Filed under: Reviews
I spent several years working on and hosting a podcast where I listened to comedy albums, so when I was asked to review Sally Brooks' upcoming album Street Bird, I was very excited.
Sally is a touring comic, writer, and podcaster. She was born in Cincinnati before moving to New York and finally settling in Atlanta. Street Bird (released October 12 by Helium Records) is her second album. Her first album, Brooks Was Here, was released in 2015 by Rooftop Comedy and debuted at the top of the iTunes comedy charts. In addition to touring and doing festivals around the U.S., she also co-hosts a popular podcast, Dumb Love, and has also done a residency at New York's PIT. In short, she's an incredibly talented, hard-working comedian, which is one of the reasons it was a delight to have her album land in my inbox.
Out of the gate, Sally hits the ground running, launching straight into her set. In a post-COVID world, there's going to be a couple of years of shared trauma that will need to be addressed, and Sally didn't linger addressing it in a funny way, using it to springboard into jokes that focus on her sharp wit. From there, we don't stop. A former lawyer, her writing is smart and insightful, wasting no words. Many comedians have a lot of fat that could be trimmed, or take you for a long walk to get from joke to joke, but with Sally it's a bounce from laugh to laugh with just the right measure of pause to let it sink in before getting into the meat of the next joke.
Being part of the over-forty brigade in comedy is hard. I know from personal experience -- it's a young person's sport, but with that age comes a perspective and insight that lends to all sorts of comedic opportunities. Topics like sex or money take on a whole different perspective when you're old enough to have to worry about retirement and the dynamics of marital sex lives.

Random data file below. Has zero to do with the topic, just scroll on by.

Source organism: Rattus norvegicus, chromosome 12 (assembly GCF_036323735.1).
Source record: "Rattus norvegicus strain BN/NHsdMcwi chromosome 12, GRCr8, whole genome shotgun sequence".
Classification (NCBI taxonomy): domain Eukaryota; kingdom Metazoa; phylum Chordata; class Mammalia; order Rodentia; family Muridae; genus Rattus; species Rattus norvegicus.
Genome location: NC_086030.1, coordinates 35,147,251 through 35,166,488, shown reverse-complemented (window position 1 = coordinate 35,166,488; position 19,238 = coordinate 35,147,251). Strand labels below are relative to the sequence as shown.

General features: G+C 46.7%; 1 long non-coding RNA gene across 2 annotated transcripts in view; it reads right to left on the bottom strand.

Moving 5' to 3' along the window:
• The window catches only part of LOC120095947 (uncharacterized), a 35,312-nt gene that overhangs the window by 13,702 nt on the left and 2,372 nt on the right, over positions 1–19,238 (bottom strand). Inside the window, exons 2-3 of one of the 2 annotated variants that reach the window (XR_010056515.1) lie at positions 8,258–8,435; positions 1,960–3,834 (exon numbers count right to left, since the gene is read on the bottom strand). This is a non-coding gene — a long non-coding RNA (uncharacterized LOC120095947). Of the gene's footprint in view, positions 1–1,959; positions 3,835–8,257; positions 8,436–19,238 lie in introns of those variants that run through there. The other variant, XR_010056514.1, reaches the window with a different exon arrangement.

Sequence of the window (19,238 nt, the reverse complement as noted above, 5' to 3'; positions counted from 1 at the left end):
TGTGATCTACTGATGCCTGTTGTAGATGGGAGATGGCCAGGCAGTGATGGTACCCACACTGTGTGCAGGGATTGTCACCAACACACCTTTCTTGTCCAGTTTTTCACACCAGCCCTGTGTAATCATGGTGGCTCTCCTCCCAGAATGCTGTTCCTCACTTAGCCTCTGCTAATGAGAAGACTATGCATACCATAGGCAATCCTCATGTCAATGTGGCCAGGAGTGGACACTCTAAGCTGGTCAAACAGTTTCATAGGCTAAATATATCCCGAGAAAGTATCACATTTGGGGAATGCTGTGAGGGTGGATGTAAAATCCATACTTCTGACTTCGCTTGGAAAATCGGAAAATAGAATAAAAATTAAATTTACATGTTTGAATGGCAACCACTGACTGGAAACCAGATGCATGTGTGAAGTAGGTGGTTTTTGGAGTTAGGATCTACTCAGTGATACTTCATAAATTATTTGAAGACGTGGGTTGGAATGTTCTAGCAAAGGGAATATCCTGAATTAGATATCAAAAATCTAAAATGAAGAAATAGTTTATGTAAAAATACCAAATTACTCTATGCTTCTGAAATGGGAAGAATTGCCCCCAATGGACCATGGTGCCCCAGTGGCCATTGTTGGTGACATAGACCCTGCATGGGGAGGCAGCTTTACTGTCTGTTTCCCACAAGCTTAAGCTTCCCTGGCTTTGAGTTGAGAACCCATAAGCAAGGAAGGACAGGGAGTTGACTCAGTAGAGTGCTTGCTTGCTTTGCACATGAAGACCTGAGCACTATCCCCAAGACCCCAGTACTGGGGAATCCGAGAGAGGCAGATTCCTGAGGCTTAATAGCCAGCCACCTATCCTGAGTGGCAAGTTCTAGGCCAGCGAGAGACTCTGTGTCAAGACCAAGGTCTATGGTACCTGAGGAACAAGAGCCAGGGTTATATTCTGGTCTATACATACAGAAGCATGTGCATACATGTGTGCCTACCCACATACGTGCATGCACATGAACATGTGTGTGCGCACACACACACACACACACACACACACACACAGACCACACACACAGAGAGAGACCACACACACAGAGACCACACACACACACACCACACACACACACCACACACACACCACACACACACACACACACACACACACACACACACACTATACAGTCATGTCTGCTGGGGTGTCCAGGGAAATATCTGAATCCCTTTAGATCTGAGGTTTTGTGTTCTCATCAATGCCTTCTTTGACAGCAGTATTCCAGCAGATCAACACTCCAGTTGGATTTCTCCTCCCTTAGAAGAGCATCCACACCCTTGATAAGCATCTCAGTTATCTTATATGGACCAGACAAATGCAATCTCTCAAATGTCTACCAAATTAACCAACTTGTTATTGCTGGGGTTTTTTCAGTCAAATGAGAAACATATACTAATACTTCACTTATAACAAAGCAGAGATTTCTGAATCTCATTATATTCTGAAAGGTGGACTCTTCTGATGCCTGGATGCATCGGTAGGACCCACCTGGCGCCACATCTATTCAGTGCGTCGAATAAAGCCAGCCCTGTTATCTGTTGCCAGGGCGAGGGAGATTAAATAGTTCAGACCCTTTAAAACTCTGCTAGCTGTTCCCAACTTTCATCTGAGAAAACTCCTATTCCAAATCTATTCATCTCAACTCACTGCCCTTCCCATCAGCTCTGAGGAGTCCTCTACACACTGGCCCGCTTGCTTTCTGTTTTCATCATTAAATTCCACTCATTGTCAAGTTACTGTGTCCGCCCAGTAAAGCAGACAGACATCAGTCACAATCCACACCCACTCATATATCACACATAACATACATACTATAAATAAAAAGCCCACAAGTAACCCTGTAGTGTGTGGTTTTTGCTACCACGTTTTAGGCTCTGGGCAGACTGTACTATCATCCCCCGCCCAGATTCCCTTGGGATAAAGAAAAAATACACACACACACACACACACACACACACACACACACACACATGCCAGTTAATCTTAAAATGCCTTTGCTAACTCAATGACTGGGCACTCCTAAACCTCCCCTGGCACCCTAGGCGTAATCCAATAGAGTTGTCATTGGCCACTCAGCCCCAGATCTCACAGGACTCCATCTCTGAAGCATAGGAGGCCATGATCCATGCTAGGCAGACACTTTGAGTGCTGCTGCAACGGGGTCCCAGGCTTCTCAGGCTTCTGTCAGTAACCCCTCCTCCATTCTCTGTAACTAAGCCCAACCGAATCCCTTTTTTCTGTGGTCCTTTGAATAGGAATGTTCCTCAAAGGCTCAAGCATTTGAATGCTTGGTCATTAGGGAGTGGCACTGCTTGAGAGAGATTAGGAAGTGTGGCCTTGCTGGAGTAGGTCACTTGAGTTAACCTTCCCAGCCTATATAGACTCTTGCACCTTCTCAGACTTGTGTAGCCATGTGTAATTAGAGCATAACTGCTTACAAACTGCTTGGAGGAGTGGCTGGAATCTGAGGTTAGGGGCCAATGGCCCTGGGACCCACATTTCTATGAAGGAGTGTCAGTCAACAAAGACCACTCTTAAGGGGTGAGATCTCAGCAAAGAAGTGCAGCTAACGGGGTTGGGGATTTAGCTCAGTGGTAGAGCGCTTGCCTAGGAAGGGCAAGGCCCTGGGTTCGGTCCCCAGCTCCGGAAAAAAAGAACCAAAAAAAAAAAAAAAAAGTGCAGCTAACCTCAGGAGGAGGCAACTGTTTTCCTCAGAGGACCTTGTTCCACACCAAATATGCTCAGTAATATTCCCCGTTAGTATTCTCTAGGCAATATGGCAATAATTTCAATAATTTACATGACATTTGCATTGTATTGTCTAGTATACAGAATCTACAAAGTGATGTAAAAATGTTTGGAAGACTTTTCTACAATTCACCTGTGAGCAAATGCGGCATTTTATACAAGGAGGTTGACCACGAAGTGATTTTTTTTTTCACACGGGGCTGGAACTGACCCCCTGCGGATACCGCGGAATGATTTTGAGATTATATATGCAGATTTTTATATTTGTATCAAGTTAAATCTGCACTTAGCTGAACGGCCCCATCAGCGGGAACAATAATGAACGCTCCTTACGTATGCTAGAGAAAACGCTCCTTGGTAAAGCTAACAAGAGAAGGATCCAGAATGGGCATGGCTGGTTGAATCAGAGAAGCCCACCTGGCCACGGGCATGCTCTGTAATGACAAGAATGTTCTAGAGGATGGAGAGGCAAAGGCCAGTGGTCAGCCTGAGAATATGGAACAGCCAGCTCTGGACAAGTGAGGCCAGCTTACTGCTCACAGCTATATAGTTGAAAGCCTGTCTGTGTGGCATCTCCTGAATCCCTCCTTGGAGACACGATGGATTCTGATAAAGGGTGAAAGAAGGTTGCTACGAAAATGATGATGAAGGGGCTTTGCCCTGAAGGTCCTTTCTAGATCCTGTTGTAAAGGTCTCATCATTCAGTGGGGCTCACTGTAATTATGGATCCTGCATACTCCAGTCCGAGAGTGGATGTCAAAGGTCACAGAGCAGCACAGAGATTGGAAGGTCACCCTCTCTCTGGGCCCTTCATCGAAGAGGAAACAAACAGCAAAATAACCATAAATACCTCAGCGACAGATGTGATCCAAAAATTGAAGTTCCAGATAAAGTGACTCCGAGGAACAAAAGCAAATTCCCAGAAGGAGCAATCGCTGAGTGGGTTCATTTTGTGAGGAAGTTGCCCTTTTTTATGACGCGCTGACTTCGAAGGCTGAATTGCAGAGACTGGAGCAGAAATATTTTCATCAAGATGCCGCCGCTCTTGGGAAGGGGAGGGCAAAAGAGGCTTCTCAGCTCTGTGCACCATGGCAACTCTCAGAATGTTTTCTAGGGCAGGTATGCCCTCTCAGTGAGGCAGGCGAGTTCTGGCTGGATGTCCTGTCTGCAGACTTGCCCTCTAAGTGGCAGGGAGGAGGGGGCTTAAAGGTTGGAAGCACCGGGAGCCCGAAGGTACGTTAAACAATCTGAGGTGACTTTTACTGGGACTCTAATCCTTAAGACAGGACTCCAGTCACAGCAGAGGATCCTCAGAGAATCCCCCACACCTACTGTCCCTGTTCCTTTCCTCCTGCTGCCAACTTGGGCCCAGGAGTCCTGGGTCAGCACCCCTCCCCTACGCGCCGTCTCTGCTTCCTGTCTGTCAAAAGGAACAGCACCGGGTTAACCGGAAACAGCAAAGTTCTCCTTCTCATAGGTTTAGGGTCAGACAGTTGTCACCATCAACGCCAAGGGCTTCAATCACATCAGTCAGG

Sally tackles this in a way that kept me in stitches. She leads the listener on a journey through relationships, sex lives, parenthood, and her life as a comedian, then ends with a message on how to live your life that -- while funny -- is also inspirational. And that's the magic of Sally's album. She speaks like a character in an Amy Sherman-Palladino production. She's fast, smart, and funny as all hell, but unlike characters in Gilmore Girls or some of the more unbelievable moments in The Marvelous Mrs. Maisel (both shows I love), it never feels forced. There is authenticity in every joke and kindness which permeates her work (the kind of kindness that points out how stupid something is, but it's none-the-less gentle).
We live in a tired and cynical world. It's easy to succumb to that energy and be bitter, preachy, or angry. Sally's album Street Bird is a refreshing breath of fresh air, avoiding those pitfalls while still having a message to brighten your day. It's a listen that I highly recommend for any fan of comedy.